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201 Cards in this Set

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Zoonotic Bacteria: Name 5 common zoonotic bacteria
Bugs from your pet: Borrelia burgdorferi, Brucella, Francisella tularensis, Yersinia pestis, Pasteirella multocida
Name the disease, mode of transmission, and source associated with the following:: Borrelia burgdorferi
Lyme disease; tick bite; Ixodes ticks that live on deer and mice
Name the disease, mode of transmission, and source associated with the following:: Brucella
Brucellosis/undulant fever; dairy products, contact with animals -- "Undulate and Unpasteurized products give you Undulant fever"
Name the disease, mode of transmission, and source associated with the following:: Francisella tularensis
Tularemia; tick bite; rabbits, deer
Name the disease, mode of transmission, and source associated with the following:: Yersenia pestis
Plague, flea bite; rodents, esp. prarie dogs
Name the disease, mode of transmission, and source associated with the following:: Pasteurella multocida
Cellulitis; animal bite; cats, dogs
Gardnerella vaginalis: What symptoms are associated with G. vaginalis infection?
Vaginosis - greenish vaginal discharge, fishy smell, not painful
Gardnerella vaginalis: What is Mobiluncus?
An anaerobe commonly involved in G. vaginalis infections
Gardnerella vaginalis: G. vaginallis should be treated with ___
Metronidazole
Gardnerella vaginalis: What are the laboratory characteristics of G. vaginalis?
Pleiomorphic, gram-variable rod; clue cells - vaginal epithelial cells covered with bacteria are visible under a microscope
Identify as associated with Meningococci, Gonococci, or both:: Gram-negative cocci
both
Identify as associated with Meningococci, Gonococci, or both:: Polysacharide capsule
Meningococci
Identify as associated with Meningococci, Gonococci, or both:: Neonatal conjunctivitis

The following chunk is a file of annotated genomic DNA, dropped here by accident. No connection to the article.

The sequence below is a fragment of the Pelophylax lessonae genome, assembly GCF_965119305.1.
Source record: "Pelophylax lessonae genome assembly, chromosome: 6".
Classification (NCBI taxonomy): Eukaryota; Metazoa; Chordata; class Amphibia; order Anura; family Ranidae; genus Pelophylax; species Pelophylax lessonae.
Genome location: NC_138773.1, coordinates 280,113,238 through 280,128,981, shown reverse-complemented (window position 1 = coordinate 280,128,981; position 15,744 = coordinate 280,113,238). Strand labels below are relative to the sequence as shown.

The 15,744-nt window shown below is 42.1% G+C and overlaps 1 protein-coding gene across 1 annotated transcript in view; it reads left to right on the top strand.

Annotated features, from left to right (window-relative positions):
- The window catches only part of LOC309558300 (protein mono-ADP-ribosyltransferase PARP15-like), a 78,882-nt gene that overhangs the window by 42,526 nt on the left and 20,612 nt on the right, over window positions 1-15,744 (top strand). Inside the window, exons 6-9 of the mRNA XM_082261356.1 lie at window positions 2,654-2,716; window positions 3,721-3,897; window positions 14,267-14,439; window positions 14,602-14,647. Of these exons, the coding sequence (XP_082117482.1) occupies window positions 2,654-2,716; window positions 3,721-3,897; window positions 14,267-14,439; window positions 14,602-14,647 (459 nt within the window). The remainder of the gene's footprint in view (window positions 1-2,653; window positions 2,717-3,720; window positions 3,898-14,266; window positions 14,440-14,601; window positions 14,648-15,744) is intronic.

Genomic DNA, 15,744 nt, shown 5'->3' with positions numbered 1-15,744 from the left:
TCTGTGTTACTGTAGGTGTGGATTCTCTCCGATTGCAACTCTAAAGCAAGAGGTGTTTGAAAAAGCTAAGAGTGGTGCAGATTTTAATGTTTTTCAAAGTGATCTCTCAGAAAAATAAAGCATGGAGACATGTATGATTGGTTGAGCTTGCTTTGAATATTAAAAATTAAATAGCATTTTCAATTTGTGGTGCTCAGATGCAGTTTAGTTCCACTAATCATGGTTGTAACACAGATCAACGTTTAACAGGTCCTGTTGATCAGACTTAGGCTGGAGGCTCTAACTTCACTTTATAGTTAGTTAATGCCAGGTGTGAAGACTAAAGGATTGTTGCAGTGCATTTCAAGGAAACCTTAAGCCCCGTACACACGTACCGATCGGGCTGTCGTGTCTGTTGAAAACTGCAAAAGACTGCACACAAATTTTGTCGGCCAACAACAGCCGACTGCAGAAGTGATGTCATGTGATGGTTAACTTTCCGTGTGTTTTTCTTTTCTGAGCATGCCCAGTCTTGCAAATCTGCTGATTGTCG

Gonococci
Identify as associated with Meningococci, Gonococci, or both:: Vaccine available
Meningococci
Identify as associated with Meningococci, Gonococci, or both:: Gonorrhea
Gonococci
Identify as associated with Meningococci, Gonococci, or both:: Meningitis w/ septicemia
Meningococci
Identify as associated with Meningococci, Gonococci, or both:: Waterhouse - Friederichsen syndrome
Meningococci
Identify as associated with Meningococci, Gonococci, or both:: Septic arthritis
Gonococci
Identify as associated with Meningococci, Gonococci, or both:: PID
Gonococci
Identify as associated with Meningococci, Gonococci, or both:: Maltose fermentation
Meningococci
Primary and Secondary TB (figure): What is primary TB?
Reponse to TB infection by a non-immune host, consists of hilar node involvement and Ghon focus
Primary and Secondary TB (figure): What are possible outcomes of primary TB?
Healing by fibrosis (characterized by hypersensitivity w/ pD+), progressive lung disease (ass. W/ HIV, malnutrition), severe bacteremia (leading to miliary TB and death), preallergic lymphatic or hematogenous dissemination (leads to dormant tubercle bacilli in several organs and reactivation in adult life)
Primary and Secondary TB (figure): What is secondary TB?
Response to reinfection by a partially immune hypersensitized host (usu adult) OR reactivation of dormant tubercle bacilli from primary infection -- consists of fibrocaseous cavitary lesion
Primary and Secondary TB (figure): What organs are commonly effected by extrapulmonary TB?
CNS (parenchymal tuberculoma or meningitis), vertebral body (Pott's disease), lymphadenitis, renal, GI
Mycobacteria: What are common symptoms of TB?
Fever, night sweats, weight loss, hemoptysis
Mycobacteria: T/F: All mycobacteria are acid-fast
TRUE
Mycobacteria: T/F: M. Tuberculosis and M. avium-intracellulare can be resistant to multiple drugs
TRUE